The Institute of Cancer Research (ICR) has automated the production of low-volume, assay-ready microplates.
The Access workstation incorporates the Labcyte Echo liquid handler— a platform using acoustic liquid transfer in a compact robotic plate-handling system to enable walk-away production of low-volume, assay-ready plates.
To identify drug candidates, researchers at The Institute of Cancer Research in London screen large compound libraries and fragment libraries through biochemical and/or cell-based assays.
The ability of the Echo liquid handler to build dose-response curves from the direct-transfer stock samples at high concentrations eliminates the propagation of error typically seen with methods requiring stocks to be aqueous and/or serially diluted beforehand.
Lower assay volume makes the effort required to transition to higher-density 384- and 1536-well formats significantly easier. Taking the steps towards miniaturisation was a key part of improving screening efficiency at the ICR.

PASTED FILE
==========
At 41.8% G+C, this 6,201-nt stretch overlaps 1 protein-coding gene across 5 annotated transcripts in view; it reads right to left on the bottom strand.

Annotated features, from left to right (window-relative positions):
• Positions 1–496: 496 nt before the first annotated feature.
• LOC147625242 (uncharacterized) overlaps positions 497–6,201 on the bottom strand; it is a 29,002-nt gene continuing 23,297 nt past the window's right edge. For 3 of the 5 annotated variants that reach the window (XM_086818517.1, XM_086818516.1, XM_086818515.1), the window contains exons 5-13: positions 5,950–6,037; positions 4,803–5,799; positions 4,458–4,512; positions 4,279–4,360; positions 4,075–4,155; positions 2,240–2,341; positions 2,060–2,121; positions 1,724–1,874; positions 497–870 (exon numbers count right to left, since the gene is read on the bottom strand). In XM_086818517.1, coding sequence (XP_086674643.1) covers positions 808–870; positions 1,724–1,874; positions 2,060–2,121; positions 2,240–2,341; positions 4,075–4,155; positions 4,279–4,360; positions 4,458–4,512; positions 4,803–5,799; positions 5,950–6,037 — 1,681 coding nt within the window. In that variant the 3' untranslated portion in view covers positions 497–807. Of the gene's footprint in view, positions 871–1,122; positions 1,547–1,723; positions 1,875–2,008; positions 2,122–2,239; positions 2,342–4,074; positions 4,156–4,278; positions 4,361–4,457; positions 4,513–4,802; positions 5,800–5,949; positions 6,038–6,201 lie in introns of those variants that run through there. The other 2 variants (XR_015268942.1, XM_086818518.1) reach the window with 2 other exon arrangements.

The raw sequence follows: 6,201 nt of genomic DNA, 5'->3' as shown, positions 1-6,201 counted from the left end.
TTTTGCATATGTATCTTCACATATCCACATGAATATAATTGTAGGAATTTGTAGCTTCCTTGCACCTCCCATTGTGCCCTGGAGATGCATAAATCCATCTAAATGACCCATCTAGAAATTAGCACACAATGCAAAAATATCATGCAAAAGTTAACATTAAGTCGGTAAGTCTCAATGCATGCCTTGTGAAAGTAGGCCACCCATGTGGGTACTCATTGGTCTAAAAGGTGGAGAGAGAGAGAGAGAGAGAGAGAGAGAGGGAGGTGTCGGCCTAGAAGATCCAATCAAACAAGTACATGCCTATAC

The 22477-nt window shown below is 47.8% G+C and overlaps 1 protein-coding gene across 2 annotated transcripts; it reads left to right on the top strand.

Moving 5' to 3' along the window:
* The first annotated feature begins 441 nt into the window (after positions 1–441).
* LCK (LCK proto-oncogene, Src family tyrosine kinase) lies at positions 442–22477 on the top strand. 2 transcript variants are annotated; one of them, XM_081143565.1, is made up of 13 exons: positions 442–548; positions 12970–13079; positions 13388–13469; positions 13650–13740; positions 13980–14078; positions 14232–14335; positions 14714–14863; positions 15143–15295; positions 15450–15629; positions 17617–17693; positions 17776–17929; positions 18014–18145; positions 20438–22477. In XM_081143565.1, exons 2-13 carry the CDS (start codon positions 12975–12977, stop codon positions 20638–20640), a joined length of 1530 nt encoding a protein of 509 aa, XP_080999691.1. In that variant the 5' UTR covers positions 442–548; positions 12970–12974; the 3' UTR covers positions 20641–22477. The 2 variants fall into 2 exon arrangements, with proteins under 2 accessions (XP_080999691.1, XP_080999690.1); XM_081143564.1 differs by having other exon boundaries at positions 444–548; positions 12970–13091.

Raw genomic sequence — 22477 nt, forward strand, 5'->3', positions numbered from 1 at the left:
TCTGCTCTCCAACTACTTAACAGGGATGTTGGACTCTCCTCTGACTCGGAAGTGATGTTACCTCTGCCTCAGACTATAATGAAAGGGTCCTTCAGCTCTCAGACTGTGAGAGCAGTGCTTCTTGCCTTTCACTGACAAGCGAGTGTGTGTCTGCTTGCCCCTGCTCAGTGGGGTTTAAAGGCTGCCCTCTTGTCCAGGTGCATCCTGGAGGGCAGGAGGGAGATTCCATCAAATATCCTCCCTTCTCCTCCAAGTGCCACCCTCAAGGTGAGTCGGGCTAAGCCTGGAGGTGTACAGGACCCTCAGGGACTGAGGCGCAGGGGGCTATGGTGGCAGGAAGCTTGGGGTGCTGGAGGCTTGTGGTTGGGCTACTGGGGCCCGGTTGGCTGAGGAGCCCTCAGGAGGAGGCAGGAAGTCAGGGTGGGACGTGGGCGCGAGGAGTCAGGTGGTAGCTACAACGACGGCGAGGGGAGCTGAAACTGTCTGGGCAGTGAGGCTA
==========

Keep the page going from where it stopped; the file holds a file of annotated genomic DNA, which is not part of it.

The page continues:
“The Access workstation is used to cherry pick directly from high-concentration stocks for confirmation and IC50 determination, without requiring any aqueous dilution,” said Dr. Rosemary Burke, senior staff scientist leading the assay group at the ICR.
“Additionally, acoustic dispensing directly into cell plates allowed us to move from time-consuming 96-well cell proliferation assays to 384-well assays.”
Beyond the initial step of miniaturising primary screens of their compound libraries, the ICR has used the Access workstation in the development and miniaturization of biophysical assays with complex reagent mixtures.
Depending on the project, the hits from primary biochemical and/or cell-based screens are further investigated in biophysical assays before elucidation of their binding mode using X-ray crystallography.
Researchers at the ICR use the Access workstation to automate experiments exploring a range of assay conditions in efforts to lower reagent consumption.
Dr. Rob van Montfort, leader of the hit discovery and structural design team, added: “For example, we have already used the Echo liquid handler and Access workstation to explore multiple buffer conditions to miniaturise protein thermal-shift assays.”